La Tribune brings together the best experts and travels the length and breadth of France in search of the startups that will meet the major economic, societal and climate challenges of the coming decade. France’s biggest tech event, Tech for Future continued its tour of France’s future innovations in Bordeaux on Friday January 26, following an initial stopover in Toulouse. The principle: to crown six startups in each region, one in each category: Environment & Energy, Industry, Data & AI, Smart tech (innovations in usage), Health and Start (seed-stage nuggets). 26 startups from the Nouvelle-Aquitaine region pitched their innovations to a panel of professionals. In addition to La Tribune, our partners Mission French Tech, Bpifrance, Business France, BNP Paribas, Dalkia, BeTomorrow and MamaWorks were all members of the jury.

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23 January 2024

“I run a telecoms company in a small village in the south of the Vienne department. I designed the premises in an eco-constructed way to heat them at a lower cost, and installed a rainwater harvesting system to supply flushing toilets, washing machines etc. I wanted to push the envelope and make the rainwater drinkable. With my engineering brain, I wanted to push the envelope and make rainwater potable. That’s what led me to create FiltraLife.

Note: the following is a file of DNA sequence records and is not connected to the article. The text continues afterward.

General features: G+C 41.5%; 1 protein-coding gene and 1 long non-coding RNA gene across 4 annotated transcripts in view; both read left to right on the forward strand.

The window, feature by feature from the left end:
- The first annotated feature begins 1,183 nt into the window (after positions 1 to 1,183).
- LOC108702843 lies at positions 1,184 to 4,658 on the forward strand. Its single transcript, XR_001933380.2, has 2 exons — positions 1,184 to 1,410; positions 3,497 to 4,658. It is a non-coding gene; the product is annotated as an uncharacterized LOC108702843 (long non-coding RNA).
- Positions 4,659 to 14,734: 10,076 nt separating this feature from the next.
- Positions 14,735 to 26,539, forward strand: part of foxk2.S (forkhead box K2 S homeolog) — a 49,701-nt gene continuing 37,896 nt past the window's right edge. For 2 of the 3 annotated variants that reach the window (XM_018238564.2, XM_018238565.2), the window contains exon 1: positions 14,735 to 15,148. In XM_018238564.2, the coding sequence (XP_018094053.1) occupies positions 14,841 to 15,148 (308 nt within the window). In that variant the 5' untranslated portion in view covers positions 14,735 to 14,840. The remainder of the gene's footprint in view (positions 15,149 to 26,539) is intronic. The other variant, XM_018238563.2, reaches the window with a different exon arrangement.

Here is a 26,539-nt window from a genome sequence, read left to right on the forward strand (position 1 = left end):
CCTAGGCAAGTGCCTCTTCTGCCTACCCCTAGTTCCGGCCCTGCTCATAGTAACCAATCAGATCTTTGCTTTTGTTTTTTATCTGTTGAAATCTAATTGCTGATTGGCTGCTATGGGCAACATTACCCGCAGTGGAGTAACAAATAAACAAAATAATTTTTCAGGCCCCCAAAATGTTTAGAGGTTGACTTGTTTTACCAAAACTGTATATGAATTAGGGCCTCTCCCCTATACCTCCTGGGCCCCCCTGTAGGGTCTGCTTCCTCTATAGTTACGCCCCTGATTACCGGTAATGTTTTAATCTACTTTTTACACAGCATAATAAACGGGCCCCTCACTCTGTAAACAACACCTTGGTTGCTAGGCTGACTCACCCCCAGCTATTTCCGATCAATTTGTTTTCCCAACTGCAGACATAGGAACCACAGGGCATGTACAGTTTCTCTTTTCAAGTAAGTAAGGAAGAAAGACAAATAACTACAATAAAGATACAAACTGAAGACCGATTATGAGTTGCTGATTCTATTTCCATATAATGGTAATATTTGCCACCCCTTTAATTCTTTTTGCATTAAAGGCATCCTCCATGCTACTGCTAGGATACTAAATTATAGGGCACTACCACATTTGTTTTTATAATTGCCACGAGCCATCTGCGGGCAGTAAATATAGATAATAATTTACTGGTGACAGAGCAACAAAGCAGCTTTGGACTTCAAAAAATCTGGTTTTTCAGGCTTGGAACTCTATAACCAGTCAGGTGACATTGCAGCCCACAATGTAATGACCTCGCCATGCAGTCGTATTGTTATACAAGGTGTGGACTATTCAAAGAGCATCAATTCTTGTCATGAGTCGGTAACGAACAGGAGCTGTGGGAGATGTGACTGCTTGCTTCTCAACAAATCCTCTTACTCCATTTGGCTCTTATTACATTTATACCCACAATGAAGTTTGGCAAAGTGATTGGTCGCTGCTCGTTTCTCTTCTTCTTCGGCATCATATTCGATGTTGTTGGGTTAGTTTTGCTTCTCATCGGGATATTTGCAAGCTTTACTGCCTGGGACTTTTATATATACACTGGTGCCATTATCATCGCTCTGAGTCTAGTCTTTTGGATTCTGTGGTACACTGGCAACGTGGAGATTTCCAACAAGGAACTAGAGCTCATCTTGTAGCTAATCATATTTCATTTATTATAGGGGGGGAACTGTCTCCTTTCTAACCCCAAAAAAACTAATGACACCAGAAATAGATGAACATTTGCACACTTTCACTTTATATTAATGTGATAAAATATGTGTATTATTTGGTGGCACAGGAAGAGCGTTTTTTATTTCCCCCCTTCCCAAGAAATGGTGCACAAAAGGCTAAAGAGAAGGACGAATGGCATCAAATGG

It’s designed not to break down: entirely mechanical, it works without electricity or electronics. Intended for low-income populations, it has no consumables to change, which would have to be repurchased. Our aim, in all modesty, is to provide a solution in regions where people have no access to drinking water. And that’s the case for two billion people in the world today.”

Paul Minot.

More information: https://vivant-le-

2 January 2024

On November 23rd, we had the opportunity to participate in a conference organized by La Maison de l’Afrique, a platform dedicated to the exchange and promotion of African economies, cultures, and arts, founded in 1974.

The conference, led by Mr. Youssouf Camara, the director of La Maison de l’Afrique, highlighted the crucial importance of access to water, a challenge we face daily.

Air Water Africa was also there, represented by their CEO Alain Léon, introducing us to their technologies centered around atmospheric condensation and reverse osmosis systems.